Kobawoo House

698 S Vermont Ave
Ste 109
Los Angeles, CA 90005
(213) 389-7300
 
http://www.yelp.com/biz/kobawoo-house-los-angeles
 

I love bossam – it’s the Korean dish of sliced pork that you wrap together with pickled radish, kimchi in a napa cabbage leaf.  Kobawoo House has been on my “to-eat” list for a while, with its glowing Yelp reviews.  Finally had a chance to try it out recently!

Kobawoo House is located in a large strip mall, just past 7th Street, on Vermont.  It’s best to take advantage of the parking valet, which is $1.50, than to try to find your own parking.   The restaurant itself is medium sized, but with lots of business.  Not sure if they take reservations, so be prepared for a 20-30 minute wait.  While you wait, there’s a coffee machine by the front door that you can press for complimentary coffee, latte or hot chocolate!

 

The banchans (side dishes).  The side dishes were really tasty and flavorful.  You can ask for seconds!

 

We saw that fellow Yelpers also recommended the seafood pancake (haemul pajun), so that’s what we ordered.  It’s a huge pancake filled with shrimp, oyster, squid and crabmeat.  There was a lot of seafood, but the pancake wasn’t as crispy on the outside as I would’ve liked.  $15.99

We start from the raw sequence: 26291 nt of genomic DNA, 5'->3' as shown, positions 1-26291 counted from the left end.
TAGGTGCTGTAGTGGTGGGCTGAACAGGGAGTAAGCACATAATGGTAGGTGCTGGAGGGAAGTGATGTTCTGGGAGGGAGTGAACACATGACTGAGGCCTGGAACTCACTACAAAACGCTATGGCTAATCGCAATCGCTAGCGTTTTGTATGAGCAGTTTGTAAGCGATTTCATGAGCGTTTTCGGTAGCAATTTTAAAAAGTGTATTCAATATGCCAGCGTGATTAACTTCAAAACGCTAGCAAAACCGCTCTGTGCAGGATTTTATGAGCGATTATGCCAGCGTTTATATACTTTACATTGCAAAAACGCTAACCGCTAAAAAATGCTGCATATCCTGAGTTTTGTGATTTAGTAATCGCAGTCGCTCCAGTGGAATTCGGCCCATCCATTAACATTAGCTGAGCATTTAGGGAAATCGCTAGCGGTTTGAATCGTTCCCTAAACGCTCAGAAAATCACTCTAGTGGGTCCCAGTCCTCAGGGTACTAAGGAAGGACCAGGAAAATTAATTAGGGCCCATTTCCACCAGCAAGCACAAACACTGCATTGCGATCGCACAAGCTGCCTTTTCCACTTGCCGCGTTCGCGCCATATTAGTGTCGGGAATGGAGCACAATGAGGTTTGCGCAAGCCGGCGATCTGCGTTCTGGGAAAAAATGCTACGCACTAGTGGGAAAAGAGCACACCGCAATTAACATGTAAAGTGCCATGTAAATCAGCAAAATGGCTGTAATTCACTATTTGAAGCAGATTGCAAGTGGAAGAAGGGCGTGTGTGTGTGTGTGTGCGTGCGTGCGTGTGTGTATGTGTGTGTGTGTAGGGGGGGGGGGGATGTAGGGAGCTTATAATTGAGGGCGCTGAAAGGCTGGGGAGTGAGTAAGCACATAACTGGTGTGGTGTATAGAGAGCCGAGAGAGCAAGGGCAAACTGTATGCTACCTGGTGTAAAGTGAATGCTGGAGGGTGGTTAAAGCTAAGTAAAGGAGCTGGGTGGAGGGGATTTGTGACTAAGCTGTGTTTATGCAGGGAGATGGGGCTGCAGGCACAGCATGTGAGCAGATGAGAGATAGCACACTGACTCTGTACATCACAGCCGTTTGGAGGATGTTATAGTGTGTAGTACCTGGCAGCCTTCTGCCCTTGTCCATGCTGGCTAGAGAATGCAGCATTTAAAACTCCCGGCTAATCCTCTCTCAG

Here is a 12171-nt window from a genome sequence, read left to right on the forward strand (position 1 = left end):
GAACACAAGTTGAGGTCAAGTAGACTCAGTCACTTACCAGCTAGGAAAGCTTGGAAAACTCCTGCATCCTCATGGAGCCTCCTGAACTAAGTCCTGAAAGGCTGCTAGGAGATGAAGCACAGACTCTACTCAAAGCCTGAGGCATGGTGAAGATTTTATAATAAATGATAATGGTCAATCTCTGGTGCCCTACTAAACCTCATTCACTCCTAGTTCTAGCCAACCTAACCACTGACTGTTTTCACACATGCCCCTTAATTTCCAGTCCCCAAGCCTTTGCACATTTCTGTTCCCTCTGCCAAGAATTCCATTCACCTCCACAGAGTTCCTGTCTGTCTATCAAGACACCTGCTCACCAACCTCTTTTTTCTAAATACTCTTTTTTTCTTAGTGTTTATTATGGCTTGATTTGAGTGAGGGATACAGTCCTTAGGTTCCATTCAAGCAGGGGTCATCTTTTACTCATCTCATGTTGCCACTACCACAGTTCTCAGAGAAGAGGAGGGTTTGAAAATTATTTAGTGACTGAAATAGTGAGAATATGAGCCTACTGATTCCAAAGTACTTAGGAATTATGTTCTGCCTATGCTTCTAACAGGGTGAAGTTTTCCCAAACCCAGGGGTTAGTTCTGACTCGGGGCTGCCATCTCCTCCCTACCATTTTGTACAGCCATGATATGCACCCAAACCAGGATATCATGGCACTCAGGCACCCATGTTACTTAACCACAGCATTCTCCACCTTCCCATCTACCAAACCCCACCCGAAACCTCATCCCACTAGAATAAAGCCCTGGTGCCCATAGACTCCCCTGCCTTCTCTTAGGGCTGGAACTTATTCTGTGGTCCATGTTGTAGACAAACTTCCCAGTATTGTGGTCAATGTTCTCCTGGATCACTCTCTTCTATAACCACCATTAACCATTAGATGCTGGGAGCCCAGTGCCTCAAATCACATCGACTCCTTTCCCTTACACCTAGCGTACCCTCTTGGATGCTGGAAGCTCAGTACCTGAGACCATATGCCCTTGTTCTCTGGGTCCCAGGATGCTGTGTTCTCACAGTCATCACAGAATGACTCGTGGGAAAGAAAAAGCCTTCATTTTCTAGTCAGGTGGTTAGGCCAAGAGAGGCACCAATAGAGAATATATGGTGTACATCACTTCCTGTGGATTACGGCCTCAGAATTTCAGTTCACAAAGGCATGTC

We ordered the Wang Bosam, which is their special dish.  It’s basically the deluxe bosam platter.  It comes with the boiled pork, steamed skate (a fish) and glazed pork feet.  Before the bosam platter was out, the glazed pork feet came out first — it’s spicy cucumber mixed with sliced pork feet.  Very refreshing!

 

The huge bosam platter!  Kobawoo has some of the best kimchi I’ve tasted – perfectly fermented without it being overly spicy.  Just add a bit of everything to the napa cabbage leaf, and eat it like a burrito!  The kimchi was so great with the boiled pork – it took away the greasiness and porkiness of the meat.  Yum! The steamed skate (in the bowl) was good too, but the main star was definitely the pork!  $33.99

 

The bosam platter comes with rice – you can request for the purple rice, without extra charge.  It’s basically purple rice, cooked with some beans.  It’s chewier than white rice and accompanies the banchans very well.

Just a warning, portions are very generous.  Three of us shared the above dishes, and only managed to finish half of everything.  The leftovers still tasted great the next day!  ^ ^

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